Hi kevin, good conclusion to this series. All very good reads to set the grey matter going for sure :-)

    I was gonna argue about characters and storytelling being one and the same but then I suddenly remember about a character such as Jack Sparrow and how much the success of those movies seems to lie in the key points you menrtioned (I’m sure if you read the script from the original he wouldn’t even be half the character as what ended up on screen imho)

  3. Kevin Says:

    Michael, the Beast is definitely an appealing character. In fact, he’s appealing enough that I’ve heard of small children crying at the end of ‘Beauty and the Beast’ when he turns human and ceases to exist.

    Hey, Andy! Jack Sparrow, and what Johnny Depp brought to that character, is a perfect example of how character often transcends story. Great example.

  4. Dave Says:

    This series has been really great, Kevin. Your insights are always sharp and informative (the Roger Rabbit breakdown from a while ago was extremely interesting). I think you are absolutely on track with your observations on storytelling, character, and appeal. Appeal is such an elusive and multi-pronged beast–it often seems to simply be that “it” factor that certain movies, shows, people, products, etc. just have. It’s hard to design it into your short film when it remains such a variable factor, but I’ll keep trying.

    Thanks for this series. Looking forward to whatever future observations you post–I know they’ll be interesting!

  5. Pete Emslie Says:

    Hi Kevin,
    Though I agree with most of what you say here, especially in regard to strong appealing characters, I would disagree with your thoughts regarding setting. I particularly believe that films set in exotic locales like South America have a great deal of appeal, depending on how you choose to represent it. If “The Emperor’s New Groove” failed to win over audiences, I would suggest that was more due to Disney changing direction during production, making it more of a jokey vehicle for the sarcastic David Spade instead of sticking to their original “Kingdom of the Sun” scenario. Remember that South America was also the setting for “Saludos Amigos” and (partly) “The Three Caballeros”, both of which celebrated all that hot Latin culture with lush colour and the samba beat. That’s got ultimate appeal in my book!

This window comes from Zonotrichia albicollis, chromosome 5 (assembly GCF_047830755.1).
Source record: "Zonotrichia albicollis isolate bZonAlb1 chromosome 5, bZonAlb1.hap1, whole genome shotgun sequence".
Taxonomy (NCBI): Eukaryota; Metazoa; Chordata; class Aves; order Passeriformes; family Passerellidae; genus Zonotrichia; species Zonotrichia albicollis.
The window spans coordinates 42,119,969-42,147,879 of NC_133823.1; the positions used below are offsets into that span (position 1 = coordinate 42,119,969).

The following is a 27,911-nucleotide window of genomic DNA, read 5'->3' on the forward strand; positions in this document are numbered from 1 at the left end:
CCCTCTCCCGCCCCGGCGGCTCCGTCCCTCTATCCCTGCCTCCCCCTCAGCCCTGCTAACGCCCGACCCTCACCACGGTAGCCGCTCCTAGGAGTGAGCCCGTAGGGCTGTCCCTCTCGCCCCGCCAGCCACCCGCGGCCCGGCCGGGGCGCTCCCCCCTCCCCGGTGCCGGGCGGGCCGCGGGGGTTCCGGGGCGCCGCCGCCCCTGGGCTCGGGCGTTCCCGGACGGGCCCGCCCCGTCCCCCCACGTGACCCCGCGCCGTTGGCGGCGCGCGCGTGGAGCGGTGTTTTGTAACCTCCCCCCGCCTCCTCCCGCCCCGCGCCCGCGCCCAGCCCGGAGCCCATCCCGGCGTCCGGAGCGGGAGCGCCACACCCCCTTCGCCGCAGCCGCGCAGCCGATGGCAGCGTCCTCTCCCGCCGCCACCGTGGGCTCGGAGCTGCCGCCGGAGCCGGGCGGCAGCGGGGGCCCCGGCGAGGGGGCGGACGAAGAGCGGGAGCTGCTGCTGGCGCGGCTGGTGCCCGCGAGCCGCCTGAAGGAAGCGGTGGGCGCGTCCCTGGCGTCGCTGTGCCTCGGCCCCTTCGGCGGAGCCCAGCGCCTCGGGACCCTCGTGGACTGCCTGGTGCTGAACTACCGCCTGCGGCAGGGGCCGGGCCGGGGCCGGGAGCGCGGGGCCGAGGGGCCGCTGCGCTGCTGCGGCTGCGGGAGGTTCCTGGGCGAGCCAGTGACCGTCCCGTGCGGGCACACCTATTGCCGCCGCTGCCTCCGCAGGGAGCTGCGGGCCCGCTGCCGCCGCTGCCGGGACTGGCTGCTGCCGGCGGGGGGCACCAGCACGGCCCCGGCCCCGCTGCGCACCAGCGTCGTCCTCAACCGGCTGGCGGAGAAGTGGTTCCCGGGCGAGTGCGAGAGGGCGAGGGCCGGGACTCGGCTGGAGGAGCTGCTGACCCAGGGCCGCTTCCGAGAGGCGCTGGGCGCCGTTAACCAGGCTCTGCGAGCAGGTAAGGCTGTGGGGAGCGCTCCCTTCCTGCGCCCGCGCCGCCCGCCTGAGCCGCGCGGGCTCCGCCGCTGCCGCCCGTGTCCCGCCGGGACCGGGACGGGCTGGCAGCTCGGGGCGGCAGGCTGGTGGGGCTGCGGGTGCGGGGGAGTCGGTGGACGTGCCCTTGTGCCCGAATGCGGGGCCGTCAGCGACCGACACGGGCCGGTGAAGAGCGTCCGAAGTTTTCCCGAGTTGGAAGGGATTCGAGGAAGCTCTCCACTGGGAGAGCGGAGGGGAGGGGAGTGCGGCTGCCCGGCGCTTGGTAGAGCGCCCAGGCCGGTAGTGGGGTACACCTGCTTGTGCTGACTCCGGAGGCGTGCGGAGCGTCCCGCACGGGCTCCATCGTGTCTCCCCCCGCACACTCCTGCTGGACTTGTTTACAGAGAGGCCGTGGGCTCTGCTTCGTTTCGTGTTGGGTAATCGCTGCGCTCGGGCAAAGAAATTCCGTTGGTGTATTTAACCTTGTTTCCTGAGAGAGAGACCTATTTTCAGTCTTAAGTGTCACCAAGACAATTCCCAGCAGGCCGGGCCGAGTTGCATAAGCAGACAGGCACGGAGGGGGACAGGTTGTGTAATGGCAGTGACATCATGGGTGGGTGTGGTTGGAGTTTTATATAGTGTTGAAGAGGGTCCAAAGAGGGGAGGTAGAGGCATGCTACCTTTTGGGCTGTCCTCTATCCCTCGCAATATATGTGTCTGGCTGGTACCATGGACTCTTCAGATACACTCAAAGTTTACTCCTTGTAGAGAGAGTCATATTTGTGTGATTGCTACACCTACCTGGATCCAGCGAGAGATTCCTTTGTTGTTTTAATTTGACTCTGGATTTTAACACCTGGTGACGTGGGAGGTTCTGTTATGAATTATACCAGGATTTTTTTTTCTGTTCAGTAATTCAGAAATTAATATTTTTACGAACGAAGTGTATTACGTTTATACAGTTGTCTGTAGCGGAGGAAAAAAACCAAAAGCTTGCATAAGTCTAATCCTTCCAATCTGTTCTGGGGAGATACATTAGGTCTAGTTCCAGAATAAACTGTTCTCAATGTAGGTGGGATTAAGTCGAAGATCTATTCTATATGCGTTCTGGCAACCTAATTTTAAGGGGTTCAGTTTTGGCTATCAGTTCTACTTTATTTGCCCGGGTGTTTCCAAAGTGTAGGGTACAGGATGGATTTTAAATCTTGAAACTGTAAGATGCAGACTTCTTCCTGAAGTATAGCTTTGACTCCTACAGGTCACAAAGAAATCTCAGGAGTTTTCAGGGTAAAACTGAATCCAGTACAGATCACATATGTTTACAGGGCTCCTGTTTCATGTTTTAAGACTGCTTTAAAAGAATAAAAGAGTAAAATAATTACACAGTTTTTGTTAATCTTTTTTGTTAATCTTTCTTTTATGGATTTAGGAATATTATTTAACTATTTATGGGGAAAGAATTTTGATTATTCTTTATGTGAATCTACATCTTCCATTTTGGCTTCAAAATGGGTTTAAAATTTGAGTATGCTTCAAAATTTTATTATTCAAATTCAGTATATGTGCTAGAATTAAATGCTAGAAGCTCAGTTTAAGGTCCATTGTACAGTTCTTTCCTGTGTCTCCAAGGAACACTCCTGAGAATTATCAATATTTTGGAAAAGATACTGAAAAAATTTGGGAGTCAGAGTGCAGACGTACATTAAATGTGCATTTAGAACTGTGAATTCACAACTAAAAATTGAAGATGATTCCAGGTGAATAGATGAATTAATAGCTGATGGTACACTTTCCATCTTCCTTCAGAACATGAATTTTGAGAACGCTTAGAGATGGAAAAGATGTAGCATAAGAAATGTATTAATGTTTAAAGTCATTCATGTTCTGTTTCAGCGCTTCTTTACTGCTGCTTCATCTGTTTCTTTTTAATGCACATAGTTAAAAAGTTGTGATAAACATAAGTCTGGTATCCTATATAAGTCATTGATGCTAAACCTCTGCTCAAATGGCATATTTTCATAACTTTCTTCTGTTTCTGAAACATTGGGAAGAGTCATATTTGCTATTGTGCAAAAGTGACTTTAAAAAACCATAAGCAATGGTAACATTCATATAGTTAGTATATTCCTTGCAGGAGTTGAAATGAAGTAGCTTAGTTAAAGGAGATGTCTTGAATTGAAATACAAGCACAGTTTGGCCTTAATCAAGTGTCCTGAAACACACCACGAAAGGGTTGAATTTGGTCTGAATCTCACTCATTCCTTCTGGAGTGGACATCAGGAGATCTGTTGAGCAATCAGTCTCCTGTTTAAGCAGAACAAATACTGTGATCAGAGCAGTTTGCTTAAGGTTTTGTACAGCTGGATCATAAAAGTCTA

6. Kevin Says:

    Dave, thanks for the support. I appreciate it.

    Pete, I think you’re falling into a trap that I’ve seen animation execs fall into — the idea that exotic, colorful locales (and exotic characters) have some kind of increased appeal simply by nature of their lack of familiarity. Yet when you look at it, we see countless examples of the same kind of already familiar settings and characters being popular.

    You defend the appeal of Central/South American settings with “Saludos Amigos” and “The Three Caballeros.” “Saludos Amigos” came out in 1942, a time when travel films were far more popular than they are now. It was a success only relative to it’s low costs (the film served as PR/propaganda for the US relationship with South America, which was tenuous during WWII, and the film was given federal loan guarantees at a time when cash flow for the studio was very tight). The government literally paid Walt and some key artists to travel to South America to develop the film. Despite your love of the film, “Saludos” was only rereleased once (as part of a “Dumbo” double bill), while most Disney animated features were rereleased repeatedly and to increasing popularity.

    “The Three Caballeros” came out two years “Saludos” (1944), and likewise was inexpensive to produce and partly backed by the US government. It was never popular enough to even get a full rerelease in later years. Both these films are almost unknown outside of the world of animation fans and animation history buffs.

    Ultimately, I don’t think those two slightly successful 60+ year old films prove any particular popularity for South/Central America. In fact, I think they support my case. Also, my understanding is that “Kingdom of the Sun,” which was heavily grounded in the region’s history and setting, was completely changed to “Emperor’s New Groove” because “Kingdom” wasn’t tracking at all. It had the makings of a huge bomb. We’ll never really know how it would have done if it had been finished as “Kingdom of the Sun,” but claiming it would have been a hit is speculative in the extreme.